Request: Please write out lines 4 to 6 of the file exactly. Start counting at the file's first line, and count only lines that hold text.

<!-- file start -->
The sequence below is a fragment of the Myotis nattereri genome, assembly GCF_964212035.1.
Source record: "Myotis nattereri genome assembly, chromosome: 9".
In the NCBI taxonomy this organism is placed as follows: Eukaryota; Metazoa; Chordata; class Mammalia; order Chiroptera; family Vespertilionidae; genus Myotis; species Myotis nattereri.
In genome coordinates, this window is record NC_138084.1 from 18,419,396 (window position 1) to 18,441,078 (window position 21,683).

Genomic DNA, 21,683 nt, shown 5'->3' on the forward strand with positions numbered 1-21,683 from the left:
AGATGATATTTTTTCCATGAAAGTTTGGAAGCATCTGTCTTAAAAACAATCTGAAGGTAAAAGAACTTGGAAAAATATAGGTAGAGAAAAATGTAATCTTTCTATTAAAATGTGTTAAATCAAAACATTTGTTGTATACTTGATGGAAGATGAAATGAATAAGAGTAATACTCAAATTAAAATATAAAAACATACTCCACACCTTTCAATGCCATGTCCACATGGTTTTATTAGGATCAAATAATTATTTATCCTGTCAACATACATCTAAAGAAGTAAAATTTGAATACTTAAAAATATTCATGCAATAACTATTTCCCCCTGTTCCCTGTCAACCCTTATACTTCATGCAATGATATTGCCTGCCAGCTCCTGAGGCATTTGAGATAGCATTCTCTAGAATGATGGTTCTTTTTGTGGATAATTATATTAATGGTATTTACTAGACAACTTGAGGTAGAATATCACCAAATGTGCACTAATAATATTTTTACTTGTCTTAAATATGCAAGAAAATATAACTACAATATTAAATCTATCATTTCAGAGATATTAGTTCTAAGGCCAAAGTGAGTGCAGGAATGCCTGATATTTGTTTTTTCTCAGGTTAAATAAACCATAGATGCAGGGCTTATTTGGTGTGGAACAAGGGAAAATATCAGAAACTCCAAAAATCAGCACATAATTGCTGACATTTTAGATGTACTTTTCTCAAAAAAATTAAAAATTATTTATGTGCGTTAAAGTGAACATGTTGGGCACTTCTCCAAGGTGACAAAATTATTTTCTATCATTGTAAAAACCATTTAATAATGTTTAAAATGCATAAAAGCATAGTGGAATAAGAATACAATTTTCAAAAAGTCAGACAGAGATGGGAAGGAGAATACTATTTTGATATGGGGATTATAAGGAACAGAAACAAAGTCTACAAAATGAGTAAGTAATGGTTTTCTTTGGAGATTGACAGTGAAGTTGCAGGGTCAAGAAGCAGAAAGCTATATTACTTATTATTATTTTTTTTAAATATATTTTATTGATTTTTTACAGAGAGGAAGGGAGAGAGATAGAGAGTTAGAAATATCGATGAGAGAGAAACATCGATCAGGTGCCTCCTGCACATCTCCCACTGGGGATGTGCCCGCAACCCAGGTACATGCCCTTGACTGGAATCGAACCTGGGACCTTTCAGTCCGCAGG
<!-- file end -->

In genome coordinates, this window is record NC_138084.1 from 18,419,396 (window position 1) to 18,441,078 (window position 21,683).

Genomic DNA, 21,683 nt, shown 5'->3' on the forward strand with positions numbered 1-21,683 from the left:
AGATGATATTTTTTCCATGAAAGTTTGGAAGCATCTGTCTTAAAAACAATCTGAAGGTAAAAGAACTTGGAAAAATATAGGTAGAGAAAAATGTAATCTTTCTATTAAAATGTGTTAAATCAAAACATTTGTTGTATACTTGATGGAAGATGAAATGAATAAGAGTAATACTCAAATTAAAATATAAAAACATACTCCACACCTTTCAATGCCATGTCCACATGGTTTTATTAGGATCAAATAATTATTTATCCTGTCAACATACATCTAAAGAAGTAAAATTTGAATACTTAAAAATATTCATGCAATAACTATTTCCCCCTGTTCCCTGTCAACCCTTATACTTCATGCAATGATATTGCCTGCCAGCTCCTGAGGCATTTGAGATAGCATTCTCTAGAATGATGGTTCTTTTTGTGGATAATTATATTAATGGTATTTACTAGACAACTTGAGGTAGAATATCACCAAATGTGCACTAATAATATTTTTACTTGTCTTAAATATGCAAGAAAATATAACTACAATATTAAATCTATCATTTCAGAGATATTAGTTCTAAGGCCAAAGTGAGTGCAGGAATGCCTGATATTTGTTTTTTCTCAGGTTAAATAAACCATAGATGCAGGGCTTATTTGGTGTGGAACAAGGGAAAATATCAGAAACTCCAAAAATCAGCACATAATTGCTGACATTTTAGATGTACTTTTCTCAAAAAAATTAAAAATTATTTATGTGCGTTAAAGTGAACATGTTGGGCACTTCTCCAAGGTGACAAAATTATTTTCTATCATTGTAAAAACCATTTAATAATGTTTAAAATGCATAAAAGCATAGTGGAATAAGAATACAATTTTCAAAAAGTCAGACAGAGATGGGAAGGAGAATACTATTTTGATATGGGGATTATAAGGAACAGAAACAAAGTCTACAAAATGAGTAAGTAATGGTTTTCTTTGGAGATTGACAGTGAAGTTGCAGGGTCAAGAAGCAGAAAGCTATATTACTTATTATTATTTTTTTTAAATATATTTTATTGATTTTTTACAGAGAGGAAGGGAGAGAGATAGAGAGTTAGAAATATCGATGAGAGAGAAACATCGATCAGGTGCCTCCTGCACATCTCCCACTGGGGATGTGCCCGCAACCCAGGTACATGCCCTTGACTGGAATCGAACCTGGGACCTTTCAGTCCGCAGG